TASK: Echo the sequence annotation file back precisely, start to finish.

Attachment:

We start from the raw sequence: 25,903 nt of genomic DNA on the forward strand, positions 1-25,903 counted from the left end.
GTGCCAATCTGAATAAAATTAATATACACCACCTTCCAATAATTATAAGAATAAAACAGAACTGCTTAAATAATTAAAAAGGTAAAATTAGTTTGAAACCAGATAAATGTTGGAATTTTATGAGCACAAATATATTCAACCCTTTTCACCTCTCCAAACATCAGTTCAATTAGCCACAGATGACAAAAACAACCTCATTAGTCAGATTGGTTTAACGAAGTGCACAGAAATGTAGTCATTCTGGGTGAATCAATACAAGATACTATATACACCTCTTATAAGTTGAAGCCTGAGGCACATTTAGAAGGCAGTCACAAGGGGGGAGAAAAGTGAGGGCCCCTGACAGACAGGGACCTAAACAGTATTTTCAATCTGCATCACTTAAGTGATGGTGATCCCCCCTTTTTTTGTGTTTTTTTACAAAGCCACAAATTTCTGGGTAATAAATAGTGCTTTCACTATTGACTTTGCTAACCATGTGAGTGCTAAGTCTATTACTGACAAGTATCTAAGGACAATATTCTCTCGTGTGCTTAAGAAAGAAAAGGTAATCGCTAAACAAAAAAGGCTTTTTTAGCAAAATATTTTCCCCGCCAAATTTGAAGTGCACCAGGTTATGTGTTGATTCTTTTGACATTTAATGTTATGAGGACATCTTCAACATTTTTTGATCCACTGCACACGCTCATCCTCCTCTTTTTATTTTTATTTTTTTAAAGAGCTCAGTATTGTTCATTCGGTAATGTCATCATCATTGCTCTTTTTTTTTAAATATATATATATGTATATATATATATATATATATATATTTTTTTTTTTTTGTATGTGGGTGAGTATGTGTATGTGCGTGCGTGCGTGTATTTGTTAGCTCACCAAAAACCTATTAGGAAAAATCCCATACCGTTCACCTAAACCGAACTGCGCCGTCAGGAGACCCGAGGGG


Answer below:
We start from the raw sequence: 25,903 nt of genomic DNA on the forward strand, positions 1-25,903 counted from the left end.
GTGCCAATCTGAATAAAATTAATATACACCACCTTCCAATAATTATAAGAATAAAACAGAACTGCTTAAATAATTAAAAAGGTAAAATTAGTTTGAAACCAGATAAATGTTGGAATTTTATGAGCACAAATATATTCAACCCTTTTCACCTCTCCAAACATCAGTTCAATTAGCCACAGATGACAAAAACAACCTCATTAGTCAGATTGGTTTAACGAAGTGCACAGAAATGTAGTCATTCTGGGTGAATCAATACAAGATACTATATACACCTCTTATAAGTTGAAGCCTGAGGCACATTTAGAAGGCAGTCACAAGGGGGGAGAAAAGTGAGGGCCCCTGACAGACAGGGACCTAAACAGTATTTTCAATCTGCATCACTTAAGTGATGGTGATCCCCCCTTTTTTTGTGTTTTTTTACAAAGCCACAAATTTCTGGGTAATAAATAGTGCTTTCACTATTGACTTTGCTAACCATGTGAGTGCTAAGTCTATTACTGACAAGTATCTAAGGACAATATTCTCTCGTGTGCTTAAGAAAGAAAAGGTAATCGCTAAACAAAAAAGGCTTTTTTAGCAAAATATTTTCCCCGCCAAATTTGAAGTGCACCAGGTTATGTGTTGATTCTTTTGACATTTAATGTTATGAGGACATCTTCAACATTTTTTGATCCACTGCACACGCTCATCCTCCTCTTTTTATTTTTATTTTTTTAAAGAGCTCAGTATTGTTCATTCGGTAATGTCATCATCATTGCTCTTTTTTTTTAAATATATATATATGTATATATATATATATATATATATATTTTTTTTTTTTTGTATGTGGGTGAGTATGTGTATGTGCGTGCGTGCGTGTATTTGTTAGCTCACCAAAAACCTATTAGGAAAAATCCCATACCGTTCACCTAAACCGAACTGCGCCGTCAGGAGACCCGAGGGG